Dee Bradley Baker's "All to Know About Going Pro in V.O."

“HOW DO I GET INTO VOICE OVERS?”

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Welcome to a comprehensive overview of the art, craft and career of voice acting for both beginners and more advanced performers. It is a distillation of everything I’ve learned from twenty five years of earning a living voice acting in movies, video games, commercials, promos and television animation in Los Angeles. 

I hope these pages provide you a practical and encouraging “launch pad” for exploring voice acting and acting in general. 

Keep checking back, as I continually add new content and keep polishing the old!

Dee Bradley Baker

Beginners

Beginners will find a broad overview of the art and craft of voice acting. I show the many paths available to begin exploring the fun of acting and whether a career might eventually be a good fit for you:

If you’ve never acted before: CLICK HERE

If the idea of acting or voice acting sounds scary: CLICK HERE.

For a quick overview of where to start your journey: CLICK HERE

For a more detailed roadmap of how to become a voice actor CLICK HERE.

For a quick look at what a professional voice actor needs to bring to the table: CLICK HERE.

All newbies should also read: “VO Myths,” “Learning to Act,” and “FAQs.” These pages are relevant to all beginners, whether you live in Nowheres-ville or a Big City, whether you are clueless or confident, young or old, local or international.  

To start improving your VO skills right away, click on over to my “Voice Acting Academy,” for lots of at-home practice material. It’s by no means a comprehensive course, but a good start.

Those new to VO will learn that becoming a voice actor means becoming a specialized kind of actor.

Those who already have voice acting experience

Actors further along will learn how the VO business works and what to do or avoid in pursuing an acting career. You’ll also find specifics on more advanced topics like how to make a demo, how to audition, what happens in a session and how get an agent.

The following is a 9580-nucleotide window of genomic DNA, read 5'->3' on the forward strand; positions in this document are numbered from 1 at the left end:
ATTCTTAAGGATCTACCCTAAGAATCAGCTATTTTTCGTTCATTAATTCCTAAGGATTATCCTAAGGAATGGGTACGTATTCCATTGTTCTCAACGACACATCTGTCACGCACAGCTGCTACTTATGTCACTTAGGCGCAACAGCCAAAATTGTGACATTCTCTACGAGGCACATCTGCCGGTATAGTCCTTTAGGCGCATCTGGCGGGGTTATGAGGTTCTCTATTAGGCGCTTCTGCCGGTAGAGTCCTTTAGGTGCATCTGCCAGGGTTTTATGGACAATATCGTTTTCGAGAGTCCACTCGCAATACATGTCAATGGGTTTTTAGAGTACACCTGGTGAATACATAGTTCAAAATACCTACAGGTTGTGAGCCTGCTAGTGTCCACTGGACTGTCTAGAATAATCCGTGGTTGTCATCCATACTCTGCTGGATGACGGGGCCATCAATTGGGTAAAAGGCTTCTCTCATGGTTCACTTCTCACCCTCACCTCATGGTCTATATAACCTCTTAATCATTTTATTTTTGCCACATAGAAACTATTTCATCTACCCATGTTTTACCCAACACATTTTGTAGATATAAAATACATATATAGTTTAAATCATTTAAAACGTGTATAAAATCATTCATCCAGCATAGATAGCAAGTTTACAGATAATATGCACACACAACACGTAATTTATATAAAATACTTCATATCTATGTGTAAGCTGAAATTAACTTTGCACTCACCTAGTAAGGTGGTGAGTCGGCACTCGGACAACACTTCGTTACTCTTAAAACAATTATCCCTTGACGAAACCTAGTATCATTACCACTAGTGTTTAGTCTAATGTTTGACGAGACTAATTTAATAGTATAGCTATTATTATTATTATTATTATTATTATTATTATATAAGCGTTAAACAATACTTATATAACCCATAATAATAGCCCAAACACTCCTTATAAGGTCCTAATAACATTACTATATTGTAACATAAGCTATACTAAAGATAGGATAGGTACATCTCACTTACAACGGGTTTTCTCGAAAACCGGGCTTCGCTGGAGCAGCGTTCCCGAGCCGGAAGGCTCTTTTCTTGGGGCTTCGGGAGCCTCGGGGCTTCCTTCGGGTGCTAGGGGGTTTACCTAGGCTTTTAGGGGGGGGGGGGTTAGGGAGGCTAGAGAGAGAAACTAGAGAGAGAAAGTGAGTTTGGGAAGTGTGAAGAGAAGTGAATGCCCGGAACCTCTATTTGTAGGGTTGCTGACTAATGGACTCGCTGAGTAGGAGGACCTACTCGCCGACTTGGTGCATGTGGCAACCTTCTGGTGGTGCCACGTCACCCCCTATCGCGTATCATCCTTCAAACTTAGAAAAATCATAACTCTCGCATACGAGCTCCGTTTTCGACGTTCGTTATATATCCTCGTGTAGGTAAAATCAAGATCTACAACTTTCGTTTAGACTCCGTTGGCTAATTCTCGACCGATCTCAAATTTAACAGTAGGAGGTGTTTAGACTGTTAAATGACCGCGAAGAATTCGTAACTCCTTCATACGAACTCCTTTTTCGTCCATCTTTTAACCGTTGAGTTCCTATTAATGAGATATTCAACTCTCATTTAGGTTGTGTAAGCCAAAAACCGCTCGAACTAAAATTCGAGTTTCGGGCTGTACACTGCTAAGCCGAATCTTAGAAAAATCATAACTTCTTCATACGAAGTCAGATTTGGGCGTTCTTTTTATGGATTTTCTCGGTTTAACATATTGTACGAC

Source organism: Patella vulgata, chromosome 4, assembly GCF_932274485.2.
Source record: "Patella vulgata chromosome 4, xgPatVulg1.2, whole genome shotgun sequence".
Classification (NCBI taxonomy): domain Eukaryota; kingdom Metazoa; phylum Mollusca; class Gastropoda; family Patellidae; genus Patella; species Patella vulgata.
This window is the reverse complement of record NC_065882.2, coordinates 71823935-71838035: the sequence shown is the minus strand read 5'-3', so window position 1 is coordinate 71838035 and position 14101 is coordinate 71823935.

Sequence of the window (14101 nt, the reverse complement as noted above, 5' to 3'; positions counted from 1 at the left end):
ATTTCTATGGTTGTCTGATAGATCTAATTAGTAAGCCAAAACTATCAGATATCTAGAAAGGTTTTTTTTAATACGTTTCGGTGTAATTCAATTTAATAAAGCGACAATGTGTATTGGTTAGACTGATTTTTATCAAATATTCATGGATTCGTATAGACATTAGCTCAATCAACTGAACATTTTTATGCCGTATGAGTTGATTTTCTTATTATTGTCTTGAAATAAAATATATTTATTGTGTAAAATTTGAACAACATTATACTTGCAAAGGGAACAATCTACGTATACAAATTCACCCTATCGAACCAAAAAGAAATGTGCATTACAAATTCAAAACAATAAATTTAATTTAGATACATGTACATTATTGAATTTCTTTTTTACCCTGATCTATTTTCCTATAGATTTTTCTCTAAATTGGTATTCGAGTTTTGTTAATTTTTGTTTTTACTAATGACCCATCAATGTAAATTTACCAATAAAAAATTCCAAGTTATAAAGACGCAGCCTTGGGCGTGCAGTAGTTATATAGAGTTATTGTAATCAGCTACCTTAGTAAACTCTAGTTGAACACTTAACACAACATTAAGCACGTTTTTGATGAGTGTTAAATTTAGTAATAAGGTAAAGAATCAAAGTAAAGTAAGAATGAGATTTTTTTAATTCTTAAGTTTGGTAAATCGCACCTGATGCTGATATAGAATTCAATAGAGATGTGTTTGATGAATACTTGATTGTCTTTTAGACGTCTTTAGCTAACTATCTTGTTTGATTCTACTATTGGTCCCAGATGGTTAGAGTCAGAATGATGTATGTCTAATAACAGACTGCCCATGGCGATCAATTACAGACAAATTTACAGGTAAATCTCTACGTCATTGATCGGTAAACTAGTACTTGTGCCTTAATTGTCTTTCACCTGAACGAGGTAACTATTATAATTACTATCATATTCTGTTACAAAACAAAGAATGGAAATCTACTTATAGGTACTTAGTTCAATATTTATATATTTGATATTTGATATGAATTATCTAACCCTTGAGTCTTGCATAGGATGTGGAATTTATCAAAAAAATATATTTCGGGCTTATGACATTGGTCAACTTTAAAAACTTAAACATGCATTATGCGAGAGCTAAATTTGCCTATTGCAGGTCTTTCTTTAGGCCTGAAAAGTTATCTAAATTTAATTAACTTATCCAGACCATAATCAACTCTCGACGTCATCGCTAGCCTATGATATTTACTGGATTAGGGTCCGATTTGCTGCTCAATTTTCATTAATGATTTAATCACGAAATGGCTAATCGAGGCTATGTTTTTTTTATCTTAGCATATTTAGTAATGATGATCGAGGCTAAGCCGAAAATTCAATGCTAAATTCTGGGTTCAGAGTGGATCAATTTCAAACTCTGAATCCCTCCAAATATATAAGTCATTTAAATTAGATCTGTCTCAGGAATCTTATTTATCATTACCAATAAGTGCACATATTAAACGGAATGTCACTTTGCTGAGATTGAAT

I also discuss handling the ups and downs of an acting career and discuss the importance of keeping your artistic “fuel tank” full, among other topics.

For those actors looking to earn a living at this, I show you the “long game” as well as the “short game” of being a professional voice actor.

After giving my site (as well as posted comments) a careful read, if you still have a voice over question, post it (below)!  

If my site doesn’t already address your question and it is relevant to others, I’ll try to answer it. 

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308 Responses »

  1. What about someone with absolutely ZERO connections, but (hypothetically) just raw talent? How much of a game of luck is it to get your first couple of roles, how much weight does your ability have versus your connections, and how likely is it to be able to make at least a meager living as voice actor? … Is it feasible for [someone] to just record some demos, make a website and put himself out there enough and actually get noticed? If he were just naturally very good. Hypothetically speaking, of course.

    • Everyone (including myself) starts out with zero connections and raw talent. The more roles you book, the less it has to do with luck. Actually luck isn‘t what you depend on, rather, it‘s being ready to taking advantage of luck- that‘s what you have some control over. It‘s not a game of connections or networking. It‘s a game of ability, well-placed confidence and earning the trust of those that pitch the ball over the plate. That takes time and work. Anything is feasible hypothetically, I suppose. It‘s just that being naturally really talented doesn’t make you unique. There‘s a lot of that, in fact. It‘s baseline in a place like L.A. It‘s how much you are willing to commit to putting that out there and refine it while building a stable life and fueling your talent over the long haul- that‘s the payoff you want to build towards.

  2. I recently did an audition [where I] I held a small glass tube near my mouth that gave an interesting quality to the sound.
    Should I mention that I did this when I send in my file to my agent? Maybe in my slate?
    I don’t want the people listening to think that I’ve added some sort of after effect or voice processing to my voice. Because I know that’s a big no no.

    • The “big no no” is to audition something you cannot replicate and sustain in a session. Ultimately, what matters is whether they like your performance. If so, they will hire you.

      You avoid modifying an audition performance electronically (pitching or filters, for example) because they may not be able to replicate that, since it requires extra engineering on their end. With your auditing they’re not looking to hire an engineer, they’re looking to hire an actor.

      If you have something that modifies your performance in real time, in a way that fits their project, you can bring that along to the gig. If your sound modification distracts or detracts from your performance/acting, you’re working against yourself.